A woman displayed the maddening effects of unrelieved sexual desire in moments of hysteria or on those frequent occasions when she was emotionally overwrought.
In Elizabethan times it had been believed that the accumulation of female sperm known as “Green Sickness” drove women insane. This view had not changed in the three hundred years since and the hysteria, or insanity, could be relieved by operating on the clitoris or by forced masturbation. Such operations were indeed carried out but remained a secret as knowledge of such would reduce the woman’s value in the marriage bed.
In 1885 the Criminal Law Amendment Act criminalised acts of gross indecency between men, but there was no provision made in the law for women committing a similar offence. It is believed that Queen Victoria herself struck out the clause referring to women refusing to believe that such a thing existed. Lesbianism then was a myth. Two overtly lesbian women in a relationship would be referred to as “companions.”
There might be much sniggering behind handkerchiefs but the fact that they might enjoy having sex with one another remained if not unthinkable then unmentionable.
Homosexual relations between men however remained at the forefront of the public imagination and was not only considered an abomination butd an overt threat to society. Indeed, prior to 1861 its practice had been a capital offence. The last man executed for committing a homosexual offence had been as late as 1830.
There were to be a number of high-profile homosexual scandals during the Victorian era. One in particular was to strike at the very heart of the British Establishment.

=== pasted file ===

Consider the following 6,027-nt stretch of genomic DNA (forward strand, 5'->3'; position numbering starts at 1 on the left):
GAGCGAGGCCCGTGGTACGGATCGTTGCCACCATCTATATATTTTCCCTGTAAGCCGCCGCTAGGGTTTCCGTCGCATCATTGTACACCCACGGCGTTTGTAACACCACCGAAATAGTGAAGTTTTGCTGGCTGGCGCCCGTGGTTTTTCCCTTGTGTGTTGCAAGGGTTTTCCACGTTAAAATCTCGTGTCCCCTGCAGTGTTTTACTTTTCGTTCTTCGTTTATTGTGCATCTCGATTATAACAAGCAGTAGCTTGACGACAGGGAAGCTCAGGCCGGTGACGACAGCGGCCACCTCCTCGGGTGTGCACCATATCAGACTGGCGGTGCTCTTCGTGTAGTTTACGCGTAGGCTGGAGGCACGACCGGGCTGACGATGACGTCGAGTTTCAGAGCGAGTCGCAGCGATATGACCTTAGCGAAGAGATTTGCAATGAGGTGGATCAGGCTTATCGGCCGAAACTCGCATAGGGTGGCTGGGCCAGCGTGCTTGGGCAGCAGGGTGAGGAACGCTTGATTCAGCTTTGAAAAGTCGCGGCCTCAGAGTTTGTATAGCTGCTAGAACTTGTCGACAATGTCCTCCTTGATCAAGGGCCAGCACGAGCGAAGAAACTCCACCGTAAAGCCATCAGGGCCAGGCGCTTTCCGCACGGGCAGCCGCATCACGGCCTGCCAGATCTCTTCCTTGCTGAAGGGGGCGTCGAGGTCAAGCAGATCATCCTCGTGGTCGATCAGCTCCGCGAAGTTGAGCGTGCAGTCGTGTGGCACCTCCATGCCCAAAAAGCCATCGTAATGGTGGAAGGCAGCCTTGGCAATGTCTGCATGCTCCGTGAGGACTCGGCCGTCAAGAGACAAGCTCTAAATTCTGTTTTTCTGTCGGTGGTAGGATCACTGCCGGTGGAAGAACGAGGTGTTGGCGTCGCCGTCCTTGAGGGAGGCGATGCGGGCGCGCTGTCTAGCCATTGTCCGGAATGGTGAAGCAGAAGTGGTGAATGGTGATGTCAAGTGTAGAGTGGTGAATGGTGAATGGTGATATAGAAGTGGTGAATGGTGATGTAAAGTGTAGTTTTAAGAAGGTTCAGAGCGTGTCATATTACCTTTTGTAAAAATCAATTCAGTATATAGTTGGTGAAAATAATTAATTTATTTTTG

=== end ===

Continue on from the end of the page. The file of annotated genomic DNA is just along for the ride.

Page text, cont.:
On 6 July 1890 Detective Inspector Frederick Abberline, who had earlier been prominent in the Jack the Ripper case, arrived at number 19 Cleveland Street with a warrant for the arrest of the owner of what was believed to be a homosexual brothel. The subject of the warrant was not at home but a search of the premises uncovered the brothels client list. The police were shocked to discover some of the names that were on it which included Lord Arthur Somerset, equerry to the Prince of Wales, Henry Fitzroy, the Earl of Euston, and a number of high-ranking military officers. Even Price Albert Victor, the eldest son of the Prince of Wales and heir presumptive to the throne, was implicated.
Though there were prosecutions in the case none of the brothels high-profile clients was ever charged in what was widely perceived to have been an establishment cover-up.
An even more sensational case was to occur just a few years later in early 1895 when the famous and flamboyant playwright Oscar Wilde brought a case for libel against the Marquess of Queensberry.
On 18 February, the Marquess believing that Wilde had seduced and was having an affair with his son paid him a visit at his club, the Albermarle. Finding that Wilde was not present he left a calling card inscribed with the words, “For Oscar Wilde, posing sodomite.”
Wilde was one of the most celebrated men of his age and the accusation of sodomy was not just damaging to his career but also a stain on his character. He was convinced by his lover and against the advice of others who urged caution, to bring a case of libel.